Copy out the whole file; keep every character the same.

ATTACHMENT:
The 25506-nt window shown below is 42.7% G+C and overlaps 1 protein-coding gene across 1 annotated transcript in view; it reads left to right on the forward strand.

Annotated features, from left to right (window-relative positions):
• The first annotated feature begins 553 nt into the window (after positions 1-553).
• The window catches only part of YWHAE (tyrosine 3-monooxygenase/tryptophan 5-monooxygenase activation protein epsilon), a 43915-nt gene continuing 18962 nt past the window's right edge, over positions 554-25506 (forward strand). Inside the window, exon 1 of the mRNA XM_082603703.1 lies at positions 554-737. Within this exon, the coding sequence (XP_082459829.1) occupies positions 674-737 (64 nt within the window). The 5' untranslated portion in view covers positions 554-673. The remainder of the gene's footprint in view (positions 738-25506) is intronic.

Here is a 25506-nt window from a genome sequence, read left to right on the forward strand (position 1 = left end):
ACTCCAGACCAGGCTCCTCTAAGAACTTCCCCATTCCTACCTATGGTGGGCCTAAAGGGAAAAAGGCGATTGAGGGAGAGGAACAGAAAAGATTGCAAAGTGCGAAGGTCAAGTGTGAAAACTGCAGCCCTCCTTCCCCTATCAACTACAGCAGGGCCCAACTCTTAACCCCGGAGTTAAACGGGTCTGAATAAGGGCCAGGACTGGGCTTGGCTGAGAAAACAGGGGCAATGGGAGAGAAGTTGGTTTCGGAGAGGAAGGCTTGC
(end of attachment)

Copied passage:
The 25506-nt window shown below is 42.7% G+C and overlaps 1 protein-coding gene across 1 annotated transcript in view; it reads left to right on the forward strand.

Annotated features, from left to right (window-relative positions):
• The first annotated feature begins 553 nt into the window (after positions 1-553).
• The window catches only part of YWHAE (tyrosine 3-monooxygenase/tryptophan 5-monooxygenase activation protein epsilon), a 43915-nt gene continuing 18962 nt past the window's right edge, over positions 554-25506 (forward strand). Inside the window, exon 1 of the mRNA XM_082603703.1 lies at positions 554-737. Within this exon, the coding sequence (XP_082459829.1) occupies positions 674-737 (64 nt within the window). The 5' untranslated portion in view covers positions 554-673. The remainder of the gene's footprint in view (positions 738-25506) is intronic.

Here is a 25506-nt window from a genome sequence, read left to right on the forward strand (position 1 = left end):
ACTCCAGACCAGGCTCCTCTAAGAACTTCCCCATTCCTACCTATGGTGGGCCTAAAGGGAAAAAGGCGATTGAGGGAGAGGAACAGAAAAGATTGCAAAGTGCGAAGGTCAAGTGTGAAAACTGCAGCCCTCCTTCCCCTATCAACTACAGCAGGGCCCAACTCTTAACCCCGGAGTTAAACGGGTCTGAATAAGGGCCAGGACTGGGCTTGGCTGAGAAAACAGGGGCAATGGGAGAGAAGTTGGTTTCGGAGAGGAAGGCTTGC